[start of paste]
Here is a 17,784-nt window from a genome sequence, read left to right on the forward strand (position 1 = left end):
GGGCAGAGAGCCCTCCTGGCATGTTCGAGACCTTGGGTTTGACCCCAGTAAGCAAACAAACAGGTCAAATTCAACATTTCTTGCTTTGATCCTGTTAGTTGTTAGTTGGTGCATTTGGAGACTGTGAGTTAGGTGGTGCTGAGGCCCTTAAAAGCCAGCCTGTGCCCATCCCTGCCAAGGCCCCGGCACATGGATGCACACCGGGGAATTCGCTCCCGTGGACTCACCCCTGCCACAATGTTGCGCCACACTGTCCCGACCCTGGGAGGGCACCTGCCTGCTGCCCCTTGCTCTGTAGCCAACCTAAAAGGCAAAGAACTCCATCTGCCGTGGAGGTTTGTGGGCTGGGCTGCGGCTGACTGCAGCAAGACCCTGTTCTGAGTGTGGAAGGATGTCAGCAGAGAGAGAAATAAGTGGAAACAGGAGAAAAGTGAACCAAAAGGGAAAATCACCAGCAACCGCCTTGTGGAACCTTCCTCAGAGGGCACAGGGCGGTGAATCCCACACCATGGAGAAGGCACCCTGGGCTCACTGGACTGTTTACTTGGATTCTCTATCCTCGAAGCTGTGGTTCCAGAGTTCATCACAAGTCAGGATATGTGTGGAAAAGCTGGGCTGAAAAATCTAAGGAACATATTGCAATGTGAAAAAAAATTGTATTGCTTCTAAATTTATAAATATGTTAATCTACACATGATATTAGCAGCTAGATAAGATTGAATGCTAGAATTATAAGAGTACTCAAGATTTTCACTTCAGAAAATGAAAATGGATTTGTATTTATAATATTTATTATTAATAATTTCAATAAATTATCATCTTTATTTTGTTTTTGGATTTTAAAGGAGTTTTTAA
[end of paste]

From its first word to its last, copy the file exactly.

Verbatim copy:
Here is a 17,784-nt window from a genome sequence, read left to right on the forward strand (position 1 = left end):
GGGCAGAGAGCCCTCCTGGCATGTTCGAGACCTTGGGTTTGACCCCAGTAAGCAAACAAACAGGTCAAATTCAACATTTCTTGCTTTGATCCTGTTAGTTGTTAGTTGGTGCATTTGGAGACTGTGAGTTAGGTGGTGCTGAGGCCCTTAAAAGCCAGCCTGTGCCCATCCCTGCCAAGGCCCCGGCACATGGATGCACACCGGGGAATTCGCTCCCGTGGACTCACCCCTGCCACAATGTTGCGCCACACTGTCCCGACCCTGGGAGGGCACCTGCCTGCTGCCCCTTGCTCTGTAGCCAACCTAAAAGGCAAAGAACTCCATCTGCCGTGGAGGTTTGTGGGCTGGGCTGCGGCTGACTGCAGCAAGACCCTGTTCTGAGTGTGGAAGGATGTCAGCAGAGAGAGAAATAAGTGGAAACAGGAGAAAAGTGAACCAAAAGGGAAAATCACCAGCAACCGCCTTGTGGAACCTTCCTCAGAGGGCACAGGGCGGTGAATCCCACACCATGGAGAAGGCACCCTGGGCTCACTGGACTGTTTACTTGGATTCTCTATCCTCGAAGCTGTGGTTCCAGAGTTCATCACAAGTCAGGATATGTGTGGAAAAGCTGGGCTGAAAAATCTAAGGAACATATTGCAATGTGAAAAAAAATTGTATTGCTTCTAAATTTATAAATATGTTAATCTACACATGATATTAGCAGCTAGATAAGATTGAATGCTAGAATTATAAGAGTACTCAAGATTTTCACTTCAGAAAATGAAAATGGATTTGTATTTATAATATTTATTATTAATAATTTCAATAAATTATCATCTTTATTTTGTTTTTGGATTTTAAAGGAGTTTTTAA